When someone says the word, “Fashion,” what cities come to mind? New York, Rome, Paris, London, Milan to name a few… but Columbus, Ohio? Not hardly. And for good reason. Despite a strong presence of major brands settled right here in the midwest, Abercrombie, The Limited, Pink, Victoria Secret, DSW, and Express just to name a few, the local Fashion scene has struggled to have any level of real relevance besides grass root efforts from groups trying to shift the norm. The economy, brand’s red velvet rope, and the paperwork of paperwork do not make this effort any easier. The bar indeed is high, but recently those determined fashion few have grown into stylishly stubborn hundreds, and even thousands, with more and more Fashion Shows popping up throughout the city of Columbus, featuring local designers and their respective collections. There truly is something to be said for the determination and development of an ever changing, growing city culture, and a passion for fashion seems to be at the forefront of Columbus’s most recent social developments.
Fashion shows in their purest form are not just a gimmick, entertainment, or party base. They are the bread-and-butter evaluative moment of a major part of our economy’s financial and artistic health. Not everyone is “into” fashion, and that’s just fine, but no one should deny its importance. That runway represents a significant landing point of the newest and freshest ideas, opinions, and thought, meant to stimulate, inspire, and cultivate culture, class, and an enormous aspect of art. Miranda Priestly, the fictional character from the film “The Devil Wears Prada,” based on the book by Lauren Weisberger, puts it so correctly, albeit theatrically and cold, when an assistant snuffs at the idea of fashionable details being worthy of any significant relevance—
Consider the “big picture” perspective. Remember that Fashion contributes to nearly every realm of our culture, as it has for all civilizations past— Sports, Politics, Music, Advertising— the list goes on and on. Additionally, as fashion plays a major role in defining social class, I ask my readers to question if that’s all bad? Are people groups generally lowered with such standards, or are they heightened? Is fashion’s involvement in articulating social class levels mutually exclusive to defining personal character or individual experience? Ultimately, fashion is a form of art and therefor a means of communication, opening a multi-faceted dialect that words may struggle to stimulate. This is what fashion shows and their responsible parties are, in part, meant to bring together as an exciting outlet, showcasing designers’ talent as both dynamic metaphor and personal contribution to a culture. When a runway show is done correctly and well, every associated party benefits.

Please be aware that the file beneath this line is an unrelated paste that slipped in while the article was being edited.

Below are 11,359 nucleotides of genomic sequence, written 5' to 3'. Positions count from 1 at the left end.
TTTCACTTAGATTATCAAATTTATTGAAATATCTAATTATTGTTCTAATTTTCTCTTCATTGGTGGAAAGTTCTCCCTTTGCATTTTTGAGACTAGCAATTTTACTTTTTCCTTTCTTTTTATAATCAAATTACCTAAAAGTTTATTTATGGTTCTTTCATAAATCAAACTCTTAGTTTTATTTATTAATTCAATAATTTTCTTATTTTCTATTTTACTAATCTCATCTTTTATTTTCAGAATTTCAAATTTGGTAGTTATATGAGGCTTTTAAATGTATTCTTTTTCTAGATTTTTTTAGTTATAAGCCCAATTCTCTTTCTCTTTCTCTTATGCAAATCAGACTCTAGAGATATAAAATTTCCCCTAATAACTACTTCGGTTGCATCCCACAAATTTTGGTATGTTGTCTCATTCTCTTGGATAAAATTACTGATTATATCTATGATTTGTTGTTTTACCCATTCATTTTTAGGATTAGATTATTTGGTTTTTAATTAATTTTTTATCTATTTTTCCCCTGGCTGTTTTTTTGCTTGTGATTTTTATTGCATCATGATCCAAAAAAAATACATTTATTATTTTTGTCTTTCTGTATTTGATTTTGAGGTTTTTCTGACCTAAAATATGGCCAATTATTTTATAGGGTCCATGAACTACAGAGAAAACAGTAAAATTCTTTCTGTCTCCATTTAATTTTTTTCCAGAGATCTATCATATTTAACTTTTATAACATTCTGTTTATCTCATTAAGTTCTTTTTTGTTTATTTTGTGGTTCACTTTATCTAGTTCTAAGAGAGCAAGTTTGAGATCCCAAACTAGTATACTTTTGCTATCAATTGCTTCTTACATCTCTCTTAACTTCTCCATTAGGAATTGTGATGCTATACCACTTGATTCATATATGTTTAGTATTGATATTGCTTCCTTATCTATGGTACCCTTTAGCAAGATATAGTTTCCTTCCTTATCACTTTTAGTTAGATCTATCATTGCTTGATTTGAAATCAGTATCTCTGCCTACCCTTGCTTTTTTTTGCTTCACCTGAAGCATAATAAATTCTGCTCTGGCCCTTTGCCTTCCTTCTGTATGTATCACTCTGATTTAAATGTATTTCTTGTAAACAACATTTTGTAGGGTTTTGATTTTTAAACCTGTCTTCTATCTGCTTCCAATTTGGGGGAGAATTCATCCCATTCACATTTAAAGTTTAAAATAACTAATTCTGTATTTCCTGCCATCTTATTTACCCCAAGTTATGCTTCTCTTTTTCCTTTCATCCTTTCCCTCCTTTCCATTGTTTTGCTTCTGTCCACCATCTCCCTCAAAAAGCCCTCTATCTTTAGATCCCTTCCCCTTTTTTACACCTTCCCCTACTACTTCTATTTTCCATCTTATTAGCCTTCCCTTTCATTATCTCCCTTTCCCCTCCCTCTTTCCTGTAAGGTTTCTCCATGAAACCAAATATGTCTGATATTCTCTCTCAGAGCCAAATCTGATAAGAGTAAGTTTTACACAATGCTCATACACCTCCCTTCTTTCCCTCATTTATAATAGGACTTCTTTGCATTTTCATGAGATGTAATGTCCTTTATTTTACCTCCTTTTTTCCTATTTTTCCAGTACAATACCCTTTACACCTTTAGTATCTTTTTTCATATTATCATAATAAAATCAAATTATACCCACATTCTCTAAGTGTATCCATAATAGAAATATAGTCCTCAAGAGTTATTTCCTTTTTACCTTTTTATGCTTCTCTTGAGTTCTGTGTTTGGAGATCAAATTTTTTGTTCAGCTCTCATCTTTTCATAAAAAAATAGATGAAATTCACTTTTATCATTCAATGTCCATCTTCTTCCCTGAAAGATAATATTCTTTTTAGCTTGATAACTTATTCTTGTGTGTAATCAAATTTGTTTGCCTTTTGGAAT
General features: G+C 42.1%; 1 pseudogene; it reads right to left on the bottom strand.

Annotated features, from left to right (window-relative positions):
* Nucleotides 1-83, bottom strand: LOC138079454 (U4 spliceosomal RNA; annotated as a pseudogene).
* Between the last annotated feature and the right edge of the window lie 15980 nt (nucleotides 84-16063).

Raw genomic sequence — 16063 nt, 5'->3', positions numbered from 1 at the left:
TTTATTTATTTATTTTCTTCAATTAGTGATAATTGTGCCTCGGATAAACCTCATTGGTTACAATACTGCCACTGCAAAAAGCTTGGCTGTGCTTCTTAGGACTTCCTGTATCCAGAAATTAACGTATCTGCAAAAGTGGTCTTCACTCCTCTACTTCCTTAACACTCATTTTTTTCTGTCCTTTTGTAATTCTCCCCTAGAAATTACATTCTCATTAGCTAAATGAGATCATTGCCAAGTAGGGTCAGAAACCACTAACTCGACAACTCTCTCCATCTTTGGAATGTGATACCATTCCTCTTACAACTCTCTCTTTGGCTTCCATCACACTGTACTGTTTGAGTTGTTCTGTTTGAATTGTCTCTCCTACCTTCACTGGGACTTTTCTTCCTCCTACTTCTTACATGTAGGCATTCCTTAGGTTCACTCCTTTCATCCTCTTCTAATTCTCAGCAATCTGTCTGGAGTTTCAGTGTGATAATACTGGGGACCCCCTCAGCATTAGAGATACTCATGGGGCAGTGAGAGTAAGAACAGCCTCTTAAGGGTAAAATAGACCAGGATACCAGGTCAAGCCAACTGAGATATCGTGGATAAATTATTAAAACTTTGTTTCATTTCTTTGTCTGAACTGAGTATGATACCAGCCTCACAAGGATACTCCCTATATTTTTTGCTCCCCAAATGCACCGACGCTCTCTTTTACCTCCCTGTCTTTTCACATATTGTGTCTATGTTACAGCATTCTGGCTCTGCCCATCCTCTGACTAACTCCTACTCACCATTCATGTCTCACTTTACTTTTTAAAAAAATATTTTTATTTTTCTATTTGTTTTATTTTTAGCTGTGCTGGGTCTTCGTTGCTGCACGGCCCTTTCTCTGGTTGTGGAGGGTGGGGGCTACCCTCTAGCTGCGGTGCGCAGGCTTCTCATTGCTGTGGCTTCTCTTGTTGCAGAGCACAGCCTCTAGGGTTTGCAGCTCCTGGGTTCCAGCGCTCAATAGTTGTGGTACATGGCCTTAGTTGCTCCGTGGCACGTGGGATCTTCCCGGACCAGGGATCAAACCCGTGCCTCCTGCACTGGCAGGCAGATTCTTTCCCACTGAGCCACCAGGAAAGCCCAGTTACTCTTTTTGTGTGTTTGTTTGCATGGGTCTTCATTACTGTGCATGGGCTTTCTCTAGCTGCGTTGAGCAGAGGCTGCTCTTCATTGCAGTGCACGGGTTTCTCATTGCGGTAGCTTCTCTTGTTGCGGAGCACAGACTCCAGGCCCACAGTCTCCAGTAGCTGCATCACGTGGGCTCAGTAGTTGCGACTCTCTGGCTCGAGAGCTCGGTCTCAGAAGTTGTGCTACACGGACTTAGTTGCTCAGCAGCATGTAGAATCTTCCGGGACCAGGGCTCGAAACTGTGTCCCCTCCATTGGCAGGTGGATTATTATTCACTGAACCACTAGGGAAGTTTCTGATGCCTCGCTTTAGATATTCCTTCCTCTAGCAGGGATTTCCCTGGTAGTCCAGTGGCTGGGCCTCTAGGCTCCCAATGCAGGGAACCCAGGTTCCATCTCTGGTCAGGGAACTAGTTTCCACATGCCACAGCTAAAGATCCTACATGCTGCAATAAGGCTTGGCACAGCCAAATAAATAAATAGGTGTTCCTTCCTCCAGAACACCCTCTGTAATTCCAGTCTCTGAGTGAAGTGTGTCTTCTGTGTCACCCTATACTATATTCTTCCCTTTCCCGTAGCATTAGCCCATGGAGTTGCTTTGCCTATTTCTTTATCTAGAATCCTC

That a city like Columbus is developing an ever growing fashion presence excites me beyond words. The movement is finally expanding beyond the two-mile stretch of the Short North into our suburbs and neighborhoods, where the next generation of designers is being reached. With passionate organizations including but not limited to CMH Fashion Week and Highball Halloween, and the efforts of charity events like The Golden Age and Models, Martinis, and Movie on the Mile, local designers and therefore boutiques, bloggers, and buyers continue to find substance and opportunity to expand and profit. Columbus must consistently call forward talented designers throughout the Midwest, provide opportunities to showcase collections, and cultivate support with local sponsors and even major brands. Fashion is not and should never be only about making money but making statements that positively change, inspire, and free people.
Anyone can follow popular fashion guidelines, but not every city has an individual sense of style. It’s time to burn those stereotypically midwest khakis and start wearing what’s true to our inward self on the outside self. Take advantage of this united fashion front movement! Volunteer, sponsor, and support those worthy organizations working to make our state capital a h